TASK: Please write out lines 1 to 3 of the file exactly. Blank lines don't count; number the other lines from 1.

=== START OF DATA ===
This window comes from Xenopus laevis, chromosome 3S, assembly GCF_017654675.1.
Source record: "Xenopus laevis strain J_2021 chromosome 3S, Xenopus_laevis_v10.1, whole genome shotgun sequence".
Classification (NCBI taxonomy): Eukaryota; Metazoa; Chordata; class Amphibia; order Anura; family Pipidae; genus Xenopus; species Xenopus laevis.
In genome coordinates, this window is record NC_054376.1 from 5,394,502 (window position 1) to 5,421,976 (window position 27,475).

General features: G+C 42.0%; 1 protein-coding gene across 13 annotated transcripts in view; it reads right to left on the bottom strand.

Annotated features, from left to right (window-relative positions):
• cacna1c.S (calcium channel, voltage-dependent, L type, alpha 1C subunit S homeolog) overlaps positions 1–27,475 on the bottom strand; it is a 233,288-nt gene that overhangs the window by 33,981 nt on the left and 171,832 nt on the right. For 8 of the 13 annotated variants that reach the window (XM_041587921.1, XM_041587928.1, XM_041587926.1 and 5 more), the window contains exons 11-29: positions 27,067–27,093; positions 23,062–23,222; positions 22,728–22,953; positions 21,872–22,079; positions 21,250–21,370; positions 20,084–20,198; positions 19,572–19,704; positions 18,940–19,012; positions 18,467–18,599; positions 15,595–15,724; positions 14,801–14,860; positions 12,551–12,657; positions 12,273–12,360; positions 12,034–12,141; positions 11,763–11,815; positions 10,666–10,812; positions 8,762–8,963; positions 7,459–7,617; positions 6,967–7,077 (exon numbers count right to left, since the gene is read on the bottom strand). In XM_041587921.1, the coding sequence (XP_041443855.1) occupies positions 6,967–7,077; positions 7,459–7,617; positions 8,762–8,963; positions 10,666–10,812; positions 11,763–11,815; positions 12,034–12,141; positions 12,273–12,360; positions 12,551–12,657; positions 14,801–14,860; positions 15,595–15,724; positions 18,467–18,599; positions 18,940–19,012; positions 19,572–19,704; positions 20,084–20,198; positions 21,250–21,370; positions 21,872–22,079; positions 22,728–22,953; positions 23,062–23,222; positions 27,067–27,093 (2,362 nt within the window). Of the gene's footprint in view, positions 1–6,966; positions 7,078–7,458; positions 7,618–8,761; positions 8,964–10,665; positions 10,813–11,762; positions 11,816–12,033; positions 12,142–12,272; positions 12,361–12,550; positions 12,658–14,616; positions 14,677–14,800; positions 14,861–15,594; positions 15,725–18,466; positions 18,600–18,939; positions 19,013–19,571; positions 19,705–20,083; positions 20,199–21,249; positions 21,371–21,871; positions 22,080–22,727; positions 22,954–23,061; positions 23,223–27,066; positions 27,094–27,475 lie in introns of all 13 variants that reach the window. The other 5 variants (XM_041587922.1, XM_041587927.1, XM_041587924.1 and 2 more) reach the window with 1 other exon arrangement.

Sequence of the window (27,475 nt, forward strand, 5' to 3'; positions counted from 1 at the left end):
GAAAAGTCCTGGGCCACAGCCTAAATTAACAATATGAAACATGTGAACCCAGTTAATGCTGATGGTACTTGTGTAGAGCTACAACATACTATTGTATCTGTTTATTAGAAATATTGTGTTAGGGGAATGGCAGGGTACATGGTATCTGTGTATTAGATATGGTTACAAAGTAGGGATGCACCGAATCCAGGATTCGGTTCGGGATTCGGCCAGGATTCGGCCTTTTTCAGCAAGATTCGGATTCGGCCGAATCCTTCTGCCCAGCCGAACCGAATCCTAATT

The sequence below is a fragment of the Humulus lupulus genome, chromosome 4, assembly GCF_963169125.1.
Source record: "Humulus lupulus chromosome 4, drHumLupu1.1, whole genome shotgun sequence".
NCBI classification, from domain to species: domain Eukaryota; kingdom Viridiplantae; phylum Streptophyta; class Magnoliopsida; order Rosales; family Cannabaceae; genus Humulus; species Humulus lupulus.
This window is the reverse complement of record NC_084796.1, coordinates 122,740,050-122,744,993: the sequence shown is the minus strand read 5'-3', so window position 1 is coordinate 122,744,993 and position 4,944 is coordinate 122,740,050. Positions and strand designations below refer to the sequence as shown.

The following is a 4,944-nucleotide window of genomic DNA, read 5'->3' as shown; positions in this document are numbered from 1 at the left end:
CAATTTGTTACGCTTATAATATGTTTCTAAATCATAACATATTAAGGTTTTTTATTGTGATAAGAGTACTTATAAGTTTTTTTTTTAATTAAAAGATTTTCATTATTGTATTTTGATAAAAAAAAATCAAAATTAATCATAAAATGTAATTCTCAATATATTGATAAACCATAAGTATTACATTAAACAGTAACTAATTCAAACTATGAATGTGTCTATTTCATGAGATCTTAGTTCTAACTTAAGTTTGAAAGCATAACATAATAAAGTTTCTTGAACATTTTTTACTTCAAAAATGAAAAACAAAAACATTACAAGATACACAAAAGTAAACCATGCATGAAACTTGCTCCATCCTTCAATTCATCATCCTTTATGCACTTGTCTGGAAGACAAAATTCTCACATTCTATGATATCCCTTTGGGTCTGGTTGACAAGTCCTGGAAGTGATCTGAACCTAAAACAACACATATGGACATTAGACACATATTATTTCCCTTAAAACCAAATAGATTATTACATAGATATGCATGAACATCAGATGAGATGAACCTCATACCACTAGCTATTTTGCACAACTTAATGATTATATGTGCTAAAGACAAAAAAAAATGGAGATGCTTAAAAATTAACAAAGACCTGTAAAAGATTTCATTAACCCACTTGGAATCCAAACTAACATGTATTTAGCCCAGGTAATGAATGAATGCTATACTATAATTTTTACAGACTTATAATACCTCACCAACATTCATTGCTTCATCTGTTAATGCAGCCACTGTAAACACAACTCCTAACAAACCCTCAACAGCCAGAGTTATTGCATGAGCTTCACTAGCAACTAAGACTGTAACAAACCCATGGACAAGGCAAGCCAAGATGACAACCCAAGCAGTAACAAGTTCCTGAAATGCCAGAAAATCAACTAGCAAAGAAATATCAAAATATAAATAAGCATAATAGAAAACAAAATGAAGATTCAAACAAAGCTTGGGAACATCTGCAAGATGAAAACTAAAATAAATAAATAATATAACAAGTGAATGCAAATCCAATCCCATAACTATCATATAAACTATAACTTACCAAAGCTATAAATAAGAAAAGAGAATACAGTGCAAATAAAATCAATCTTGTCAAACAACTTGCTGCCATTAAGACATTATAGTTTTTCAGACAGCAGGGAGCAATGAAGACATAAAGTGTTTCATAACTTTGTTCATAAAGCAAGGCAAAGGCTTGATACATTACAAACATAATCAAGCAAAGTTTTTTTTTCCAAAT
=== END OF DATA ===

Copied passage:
This window comes from Xenopus laevis, chromosome 3S, assembly GCF_017654675.1.
Source record: "Xenopus laevis strain J_2021 chromosome 3S, Xenopus_laevis_v10.1, whole genome shotgun sequence".
Classification (NCBI taxonomy): Eukaryota; Metazoa; Chordata; class Amphibia; order Anura; family Pipidae; genus Xenopus; species Xenopus laevis.